If you experience problems with sleep, check out our pointers for getting a good night’s sleep. If after several weeks of consistently following these suggestions, you are still having trouble, try some self-diagnosis by using a simple sleep diary.
The American Academy of Sleep Medicine has a downloadable, printable form on its website which keeps track of things like medications, caffeine, alcohol, exercise, plus time spent napping or sleeping. Visit http://yoursleep.aasmnet.org/pdf/sleepdiary.pdf. Some wrist-worn fitness monitors measure sleep patterns and there are even apps for sleep diaries.
If you still cannot uncover the cause of sleeplessness, take your sleep diary of at least two weeks to consult with your physician. He or she may have suggestions such as lifestyle changes, adjustments to medication, cognitive behavioral therapy, weight management, visiting a sleep clinic, and even surgery.
Charlie, who had trouble sleeping, discovered several likely contributors to his insomnia. He started exercising more vigorously in the morning, stopped his two-hour afternoon nap, and tried a cup of warm milk instead of a glass of wine for his nightcap. Within a week, his sleep pattern had improved remarkably.
Pointers for better sleep
• Daily exercise that makes your body tired is frequently an effective prescription for good sleep since people can be tired mentally, but not physically. If you have physical limitations, find pulse-raising exercise you can pursue such as water aerobics. Don’t exercise vigorously in the two hours before bedtime.
• Go to bed and get up at the same time every day with a routine such as a light snack or a warm bath to signal your body it’s time for sleep.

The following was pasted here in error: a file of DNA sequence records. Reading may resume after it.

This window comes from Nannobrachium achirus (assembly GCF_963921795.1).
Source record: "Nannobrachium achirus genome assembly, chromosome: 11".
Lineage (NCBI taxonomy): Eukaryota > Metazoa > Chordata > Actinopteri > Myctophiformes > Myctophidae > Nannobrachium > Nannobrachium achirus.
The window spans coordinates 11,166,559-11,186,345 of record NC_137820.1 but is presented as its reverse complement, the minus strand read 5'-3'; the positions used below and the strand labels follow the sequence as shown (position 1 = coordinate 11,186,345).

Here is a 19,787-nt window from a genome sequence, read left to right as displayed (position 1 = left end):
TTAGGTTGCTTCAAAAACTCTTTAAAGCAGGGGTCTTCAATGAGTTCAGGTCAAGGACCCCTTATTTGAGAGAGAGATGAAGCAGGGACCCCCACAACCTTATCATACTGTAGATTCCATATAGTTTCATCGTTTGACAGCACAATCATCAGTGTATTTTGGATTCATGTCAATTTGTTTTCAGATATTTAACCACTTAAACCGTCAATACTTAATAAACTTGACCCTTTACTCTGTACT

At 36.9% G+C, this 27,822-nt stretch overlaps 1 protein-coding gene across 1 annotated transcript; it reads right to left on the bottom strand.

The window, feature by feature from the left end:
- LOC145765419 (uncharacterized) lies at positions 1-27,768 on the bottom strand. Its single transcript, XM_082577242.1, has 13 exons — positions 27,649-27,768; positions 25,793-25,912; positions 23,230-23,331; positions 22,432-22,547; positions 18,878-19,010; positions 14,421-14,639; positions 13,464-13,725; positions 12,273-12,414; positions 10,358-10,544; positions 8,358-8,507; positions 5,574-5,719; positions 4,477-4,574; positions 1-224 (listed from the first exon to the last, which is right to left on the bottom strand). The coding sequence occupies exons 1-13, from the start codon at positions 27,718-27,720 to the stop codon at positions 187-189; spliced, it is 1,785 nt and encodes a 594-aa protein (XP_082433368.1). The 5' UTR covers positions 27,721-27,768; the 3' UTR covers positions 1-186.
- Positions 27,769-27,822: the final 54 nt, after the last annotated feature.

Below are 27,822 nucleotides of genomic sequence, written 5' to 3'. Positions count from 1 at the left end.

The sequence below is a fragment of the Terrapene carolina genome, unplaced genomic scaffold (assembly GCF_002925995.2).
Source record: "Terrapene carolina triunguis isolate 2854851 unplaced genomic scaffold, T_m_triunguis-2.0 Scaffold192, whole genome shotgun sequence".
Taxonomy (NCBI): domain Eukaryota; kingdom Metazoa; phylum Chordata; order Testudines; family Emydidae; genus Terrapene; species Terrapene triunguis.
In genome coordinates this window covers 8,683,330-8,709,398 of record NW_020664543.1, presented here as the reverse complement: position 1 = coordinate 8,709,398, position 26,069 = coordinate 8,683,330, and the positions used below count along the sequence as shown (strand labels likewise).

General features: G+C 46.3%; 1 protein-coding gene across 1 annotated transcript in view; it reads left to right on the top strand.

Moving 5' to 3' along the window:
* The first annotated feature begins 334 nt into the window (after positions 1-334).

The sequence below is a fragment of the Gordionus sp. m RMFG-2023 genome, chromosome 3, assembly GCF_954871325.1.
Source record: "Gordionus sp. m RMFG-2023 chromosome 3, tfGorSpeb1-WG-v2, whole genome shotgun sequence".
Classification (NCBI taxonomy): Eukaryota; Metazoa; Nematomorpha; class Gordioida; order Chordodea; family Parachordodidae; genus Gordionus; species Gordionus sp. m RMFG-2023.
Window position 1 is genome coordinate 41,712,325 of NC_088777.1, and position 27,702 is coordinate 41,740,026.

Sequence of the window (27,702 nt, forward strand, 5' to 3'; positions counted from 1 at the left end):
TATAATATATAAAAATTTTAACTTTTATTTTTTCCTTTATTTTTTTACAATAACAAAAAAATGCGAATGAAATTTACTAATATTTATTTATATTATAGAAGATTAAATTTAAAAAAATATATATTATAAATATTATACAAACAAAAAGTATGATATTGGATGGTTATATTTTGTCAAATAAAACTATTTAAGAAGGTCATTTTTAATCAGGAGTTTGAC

• Avoid watching TV, checking emails, or surfing the web in the hour before bedtime. Just the lighting on your electronics can be stimulating.
• Be aware of caffeine in coffee, energy drinks, sodas, teas and even pain relievers.
• Alcohol close to bedtime can make you drowsy, but disrupts sleep later when your body rouses itself to counter alcohol’s effects.
• Limit daytime naps to 20 or 30 minutes and take them in the early afternoon.
• Keep your bedroom cool, dark and peaceful. If it’s not quiet, consider “white noise” such as a fan or a device that creates the sound of rain or the ocean. If you share a bed, be sure your partner (or pet) isn’t disrupting your sleep.
• Put aside thoughts about what you must do tomorrow and dwell on something pleasant in the past. One woman mentally walks room by room through her grandparents’ home where she spent happy summer vacations.
• During periods of stress, find ways to calm down. Try yoga, talk with a friend or therapist, keep exercising and make lists of what you can do (and do it) and cannot do (and accept it). One man, greatly concerned about his wife’s failing health, found that setting a daily 3 p.m. “worry time” was surprisingly helpful. When he grew stressed, he reminded himself wait until 3 p.m. to worry. Ironically, he found it difficult to worry on demand, so the tactic made a big difference.